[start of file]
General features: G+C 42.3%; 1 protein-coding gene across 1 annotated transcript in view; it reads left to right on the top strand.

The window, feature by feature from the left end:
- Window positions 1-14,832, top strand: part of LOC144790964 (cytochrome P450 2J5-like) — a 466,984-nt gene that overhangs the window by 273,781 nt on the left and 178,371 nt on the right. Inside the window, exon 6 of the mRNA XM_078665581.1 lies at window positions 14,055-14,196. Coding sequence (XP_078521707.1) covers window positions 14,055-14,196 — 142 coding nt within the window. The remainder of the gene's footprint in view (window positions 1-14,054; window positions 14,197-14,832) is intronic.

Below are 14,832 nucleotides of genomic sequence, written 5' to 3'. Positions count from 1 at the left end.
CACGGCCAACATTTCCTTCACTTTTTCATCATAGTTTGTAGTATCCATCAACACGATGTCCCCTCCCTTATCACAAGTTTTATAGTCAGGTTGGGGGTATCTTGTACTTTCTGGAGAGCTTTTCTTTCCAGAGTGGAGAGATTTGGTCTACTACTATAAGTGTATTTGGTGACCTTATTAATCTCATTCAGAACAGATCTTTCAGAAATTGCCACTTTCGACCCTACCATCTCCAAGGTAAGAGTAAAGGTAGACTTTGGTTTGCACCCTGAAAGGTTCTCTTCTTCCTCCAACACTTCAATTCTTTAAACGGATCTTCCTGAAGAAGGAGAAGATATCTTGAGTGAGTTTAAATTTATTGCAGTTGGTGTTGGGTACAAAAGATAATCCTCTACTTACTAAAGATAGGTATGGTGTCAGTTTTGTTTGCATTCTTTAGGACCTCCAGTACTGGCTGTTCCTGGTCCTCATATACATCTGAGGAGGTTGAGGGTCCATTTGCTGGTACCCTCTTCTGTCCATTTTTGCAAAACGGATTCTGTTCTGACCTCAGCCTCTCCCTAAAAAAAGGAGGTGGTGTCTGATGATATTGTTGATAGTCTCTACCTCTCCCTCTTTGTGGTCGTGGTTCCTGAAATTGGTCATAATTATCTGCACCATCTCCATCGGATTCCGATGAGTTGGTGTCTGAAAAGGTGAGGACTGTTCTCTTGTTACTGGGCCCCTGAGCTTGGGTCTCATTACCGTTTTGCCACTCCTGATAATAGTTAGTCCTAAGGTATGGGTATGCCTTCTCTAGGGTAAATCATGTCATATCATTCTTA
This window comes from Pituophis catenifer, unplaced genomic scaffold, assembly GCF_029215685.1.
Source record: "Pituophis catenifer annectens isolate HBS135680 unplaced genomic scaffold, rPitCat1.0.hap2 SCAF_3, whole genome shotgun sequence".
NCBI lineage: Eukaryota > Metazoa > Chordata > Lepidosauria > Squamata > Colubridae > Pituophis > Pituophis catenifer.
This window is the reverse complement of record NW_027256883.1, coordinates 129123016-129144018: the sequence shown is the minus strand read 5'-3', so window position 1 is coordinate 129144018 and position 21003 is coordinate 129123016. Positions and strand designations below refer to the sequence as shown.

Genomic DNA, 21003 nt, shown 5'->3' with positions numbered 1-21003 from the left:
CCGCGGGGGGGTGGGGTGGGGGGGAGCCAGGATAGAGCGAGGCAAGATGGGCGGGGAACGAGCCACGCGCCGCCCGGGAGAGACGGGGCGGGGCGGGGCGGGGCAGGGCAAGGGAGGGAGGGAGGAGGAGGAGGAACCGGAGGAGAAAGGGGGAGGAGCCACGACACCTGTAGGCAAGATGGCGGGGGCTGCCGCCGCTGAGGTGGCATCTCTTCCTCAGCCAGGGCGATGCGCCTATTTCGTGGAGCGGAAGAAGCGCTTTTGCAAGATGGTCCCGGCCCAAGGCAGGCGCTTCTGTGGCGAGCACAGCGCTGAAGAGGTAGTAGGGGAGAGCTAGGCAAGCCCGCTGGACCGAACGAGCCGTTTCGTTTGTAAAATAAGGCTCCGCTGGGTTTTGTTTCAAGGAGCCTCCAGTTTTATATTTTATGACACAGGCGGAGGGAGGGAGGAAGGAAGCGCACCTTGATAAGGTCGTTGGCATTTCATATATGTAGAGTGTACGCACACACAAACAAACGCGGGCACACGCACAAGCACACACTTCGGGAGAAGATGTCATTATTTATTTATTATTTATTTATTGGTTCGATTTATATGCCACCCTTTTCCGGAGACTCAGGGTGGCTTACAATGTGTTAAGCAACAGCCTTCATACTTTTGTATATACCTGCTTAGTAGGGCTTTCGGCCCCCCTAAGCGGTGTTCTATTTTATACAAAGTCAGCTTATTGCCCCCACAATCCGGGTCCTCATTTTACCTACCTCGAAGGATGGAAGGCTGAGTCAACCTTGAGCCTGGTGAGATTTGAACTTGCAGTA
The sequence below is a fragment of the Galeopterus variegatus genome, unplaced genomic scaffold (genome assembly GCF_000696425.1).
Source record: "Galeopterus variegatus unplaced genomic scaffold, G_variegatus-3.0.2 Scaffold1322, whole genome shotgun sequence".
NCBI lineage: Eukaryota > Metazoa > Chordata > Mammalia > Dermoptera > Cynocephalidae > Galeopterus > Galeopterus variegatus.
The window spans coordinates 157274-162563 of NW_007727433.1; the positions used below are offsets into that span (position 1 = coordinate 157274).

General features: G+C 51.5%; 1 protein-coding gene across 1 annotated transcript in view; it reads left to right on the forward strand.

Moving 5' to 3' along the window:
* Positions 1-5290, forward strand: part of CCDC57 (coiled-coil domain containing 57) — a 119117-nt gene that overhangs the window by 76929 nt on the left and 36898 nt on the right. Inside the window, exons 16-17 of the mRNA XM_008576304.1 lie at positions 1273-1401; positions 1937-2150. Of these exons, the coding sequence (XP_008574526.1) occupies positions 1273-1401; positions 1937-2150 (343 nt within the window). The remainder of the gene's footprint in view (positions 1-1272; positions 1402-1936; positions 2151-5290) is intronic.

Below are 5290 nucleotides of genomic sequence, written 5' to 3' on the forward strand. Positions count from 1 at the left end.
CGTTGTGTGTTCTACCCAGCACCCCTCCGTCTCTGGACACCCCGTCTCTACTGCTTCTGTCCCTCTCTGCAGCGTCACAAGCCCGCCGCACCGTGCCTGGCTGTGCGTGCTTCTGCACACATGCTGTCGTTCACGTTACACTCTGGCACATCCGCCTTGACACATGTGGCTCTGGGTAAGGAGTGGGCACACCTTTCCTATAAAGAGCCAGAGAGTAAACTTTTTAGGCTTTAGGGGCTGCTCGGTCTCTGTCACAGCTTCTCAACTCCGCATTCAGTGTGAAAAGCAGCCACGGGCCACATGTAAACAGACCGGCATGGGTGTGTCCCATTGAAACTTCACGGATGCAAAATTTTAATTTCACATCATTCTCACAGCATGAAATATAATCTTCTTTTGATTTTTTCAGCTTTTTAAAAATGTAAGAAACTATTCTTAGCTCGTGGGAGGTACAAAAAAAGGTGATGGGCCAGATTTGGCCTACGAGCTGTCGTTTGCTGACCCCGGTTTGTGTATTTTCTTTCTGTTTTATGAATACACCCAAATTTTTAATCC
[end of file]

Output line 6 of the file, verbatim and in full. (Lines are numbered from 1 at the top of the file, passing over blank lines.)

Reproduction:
This window comes from Pituophis catenifer, unplaced genomic scaffold, assembly GCF_029215685.1.